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Imported coated steel duty debate heats up

Keywords: Tags  ITC, steel, Thomas Danjczek, SMA, coated steels, South Korea, Germany, US Steel Nucor


NEW YORK — The battle for U.S. market share is heating up as anti-dumping and countervailing duties on corrosion-resistant steel from Germany and South Korea come up for review in Washington.

Domestic steelmakers will vie to maintain duties on their foreign competitors, while overseas mills and their advocates will urge the repeal of the measures when the U.S. International Trade Commission (ITC) holds a hearing on the issue Jan. 9.

Since 1993, corrosion-resistant steel plated with zinc-, aluminum-, nickel- or iron-based alloys from Germany has been subject to anti-dumping duties of 10.02 percent, while most South Korean corrosion-resistant steel has had anti-dumping duties of 17.7 percent and countervailing duties of 1.15 percent. The anti-dumping duty order on Posco Ltd. was revoked in 2010, while both Posco and Dongbu Steel Co. Ltd. received no countervailing duty orders during the original case or subsequent sunset reviews. Union Steel Manufacturing Co. Ltd. was also excluded from the original countervailing duty order.

The sunset review scheduled for January will be the third since 2000.

Domestic steelmakers represented at the review—including U.S. Steel Corp., Nucor Corp., ArcelorMittal USA LLC, Steel Dynamics Inc. and AK Steel Corp.—will argue to keep the margins in place to protect against allegedly unfair trade practices, sources familiar with the case said.

"The use of our trade laws is our finger in the dike," Steel Manufacturers Association (SMA) president Thomas Danjczek told AMM. "(Trade) has to be rule-based. It can’t be a free-for-all where you’re selling below costs or you’re subsidizing to a point where it’s against the rules."

In the preliminary results of the third five-year sunset review’s release in July, the Commerce Department’s International Trade Administration issued preliminary anti-dumping margins of at least 9.35 percent on Thyssen Stahl AG and all other German producers and exporters of corrosion-resistant steel, while South Korean producers and exporters, excluding Posco, were issued preliminary margins of at least 12.85 percent. In May, the Commerce Department also preliminarily issued countervailing duties of 1.26 percent on most South Korean material and of 0.57 percent and 0.75 percent for Posco and Dongbu, respectively.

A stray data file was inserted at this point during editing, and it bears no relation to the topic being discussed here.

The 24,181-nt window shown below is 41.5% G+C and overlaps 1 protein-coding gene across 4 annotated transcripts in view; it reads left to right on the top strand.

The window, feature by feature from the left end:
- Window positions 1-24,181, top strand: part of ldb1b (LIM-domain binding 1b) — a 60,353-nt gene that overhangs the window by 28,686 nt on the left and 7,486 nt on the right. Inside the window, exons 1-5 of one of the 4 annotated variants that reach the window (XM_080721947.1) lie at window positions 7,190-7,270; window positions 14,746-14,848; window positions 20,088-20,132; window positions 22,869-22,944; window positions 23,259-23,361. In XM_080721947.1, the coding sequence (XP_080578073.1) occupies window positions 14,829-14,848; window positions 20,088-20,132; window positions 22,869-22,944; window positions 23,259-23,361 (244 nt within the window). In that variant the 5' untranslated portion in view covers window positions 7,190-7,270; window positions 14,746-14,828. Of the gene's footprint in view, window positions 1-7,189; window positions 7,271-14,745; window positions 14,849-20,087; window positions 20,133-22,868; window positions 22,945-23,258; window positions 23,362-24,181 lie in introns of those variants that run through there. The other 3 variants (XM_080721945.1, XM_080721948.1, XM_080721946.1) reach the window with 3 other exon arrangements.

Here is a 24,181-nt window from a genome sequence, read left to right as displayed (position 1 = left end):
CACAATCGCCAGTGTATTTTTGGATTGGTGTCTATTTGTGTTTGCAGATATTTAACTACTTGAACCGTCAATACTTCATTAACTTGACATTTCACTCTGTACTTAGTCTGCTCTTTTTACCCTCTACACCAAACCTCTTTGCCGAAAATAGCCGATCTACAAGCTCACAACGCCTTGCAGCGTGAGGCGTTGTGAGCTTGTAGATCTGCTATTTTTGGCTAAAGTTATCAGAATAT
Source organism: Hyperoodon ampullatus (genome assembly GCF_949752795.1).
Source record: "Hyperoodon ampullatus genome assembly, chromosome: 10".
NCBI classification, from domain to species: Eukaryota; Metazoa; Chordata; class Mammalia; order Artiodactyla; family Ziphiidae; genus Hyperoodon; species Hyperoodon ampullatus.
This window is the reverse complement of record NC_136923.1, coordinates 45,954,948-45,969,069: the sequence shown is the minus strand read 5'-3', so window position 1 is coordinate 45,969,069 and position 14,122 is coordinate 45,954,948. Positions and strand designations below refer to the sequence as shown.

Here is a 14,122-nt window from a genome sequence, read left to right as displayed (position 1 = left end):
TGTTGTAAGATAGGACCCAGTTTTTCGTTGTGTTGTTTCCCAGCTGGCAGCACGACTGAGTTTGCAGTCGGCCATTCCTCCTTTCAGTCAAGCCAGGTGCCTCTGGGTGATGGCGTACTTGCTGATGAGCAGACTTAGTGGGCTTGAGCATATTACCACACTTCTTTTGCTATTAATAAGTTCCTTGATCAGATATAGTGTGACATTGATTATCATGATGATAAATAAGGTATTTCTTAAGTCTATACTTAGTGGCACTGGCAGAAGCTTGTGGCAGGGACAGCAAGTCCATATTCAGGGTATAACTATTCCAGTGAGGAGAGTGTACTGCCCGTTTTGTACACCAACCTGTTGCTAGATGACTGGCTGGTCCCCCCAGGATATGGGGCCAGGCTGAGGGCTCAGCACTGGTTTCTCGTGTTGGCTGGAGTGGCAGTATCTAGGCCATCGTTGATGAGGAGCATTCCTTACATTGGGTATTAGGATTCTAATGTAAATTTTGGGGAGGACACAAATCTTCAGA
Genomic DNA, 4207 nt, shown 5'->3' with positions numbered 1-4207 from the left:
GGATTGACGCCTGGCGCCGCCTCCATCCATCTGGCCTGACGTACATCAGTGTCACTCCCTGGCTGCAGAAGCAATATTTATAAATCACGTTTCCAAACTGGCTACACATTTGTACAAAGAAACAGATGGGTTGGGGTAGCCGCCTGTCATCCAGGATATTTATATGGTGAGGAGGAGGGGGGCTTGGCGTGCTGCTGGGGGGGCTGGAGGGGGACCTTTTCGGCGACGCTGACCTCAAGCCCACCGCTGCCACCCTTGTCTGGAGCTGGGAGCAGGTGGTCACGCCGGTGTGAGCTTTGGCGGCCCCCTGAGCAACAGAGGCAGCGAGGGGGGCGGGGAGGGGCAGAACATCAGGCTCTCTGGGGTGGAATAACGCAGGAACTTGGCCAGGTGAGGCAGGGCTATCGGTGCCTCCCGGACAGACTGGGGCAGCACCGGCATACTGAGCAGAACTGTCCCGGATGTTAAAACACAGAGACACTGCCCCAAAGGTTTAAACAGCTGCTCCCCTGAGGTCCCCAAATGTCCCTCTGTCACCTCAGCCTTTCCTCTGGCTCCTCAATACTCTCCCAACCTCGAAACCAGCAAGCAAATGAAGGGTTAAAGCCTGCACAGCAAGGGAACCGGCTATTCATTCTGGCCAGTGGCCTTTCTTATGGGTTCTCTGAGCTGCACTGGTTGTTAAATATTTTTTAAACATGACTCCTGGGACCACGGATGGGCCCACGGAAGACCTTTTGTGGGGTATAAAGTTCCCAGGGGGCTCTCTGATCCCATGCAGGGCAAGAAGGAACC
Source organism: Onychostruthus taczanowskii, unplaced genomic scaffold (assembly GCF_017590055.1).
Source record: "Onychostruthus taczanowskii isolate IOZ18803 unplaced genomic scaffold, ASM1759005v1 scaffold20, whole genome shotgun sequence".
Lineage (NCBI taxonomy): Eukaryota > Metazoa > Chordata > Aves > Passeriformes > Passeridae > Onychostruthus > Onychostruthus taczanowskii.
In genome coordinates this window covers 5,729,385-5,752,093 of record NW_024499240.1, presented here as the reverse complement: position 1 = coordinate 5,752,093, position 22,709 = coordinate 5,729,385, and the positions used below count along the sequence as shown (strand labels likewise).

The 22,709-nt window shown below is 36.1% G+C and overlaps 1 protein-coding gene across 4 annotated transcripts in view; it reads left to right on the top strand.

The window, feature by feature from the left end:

"I think the facts are on our side," Danjczek said.

But others say the U.S. auto industry would benefit from cheaper steel if the dumping duties were revoked. For example, Ford Motor Co., which is participating in the review, is calling for the revocation of import duties in order to promote competition in the steel industry and reduce purchasing prices, according to its prehearing brief.

"The Koreans and Germans are still very export-oriented and the United States remains a very attractive market," a source familiar with the case told AMM. "And without the influence of duties, we think they would target the auto market."

Ford claimed in its prehearing brief that though it seeks the revocation of duties on South Korea and Germany, it intends to continue purchasing nearly all of its steel from North American producers as it has "a strong preference for North American sourcing."

"The thing that is important here is that corrosion-resistant steel is going to the automotive sector—which is a very healthy sector of our economy," David Phelps, president of the American Institute for International Steel, told AMM.

Under current trade laws, consumers who might be impacted by the outcome of the case are not given interested party status—which would give them access to court documents before the hearing—but they are allowed to testify.

Phelps said that consumers should be given more influence over decisions affecting their markets.

"The auto companies have no standing even though they’re the ones that pay the dumping duties," Phelps said. "That the company paying the tax has no say in whether there is a tax or how much the tax is is unfair."

The hearing scheduled for January was postponed more than two months after its original Nov. 1 date was pushed back due to the "severity and duration" of Hurricane Sandy, according to a notice from the court. The ITC will vote on the issue on Feb. 15.

Attorneys representing Steel Dynamics, AK Steel, ArcelorMittal and ThyssenKrupp Steel USA declined to comment, while counsel for Nucor, U.S. Steel, Ford, Posco, Posco America, Dongbu, Union and Hyundai did not respond to calls for comment.


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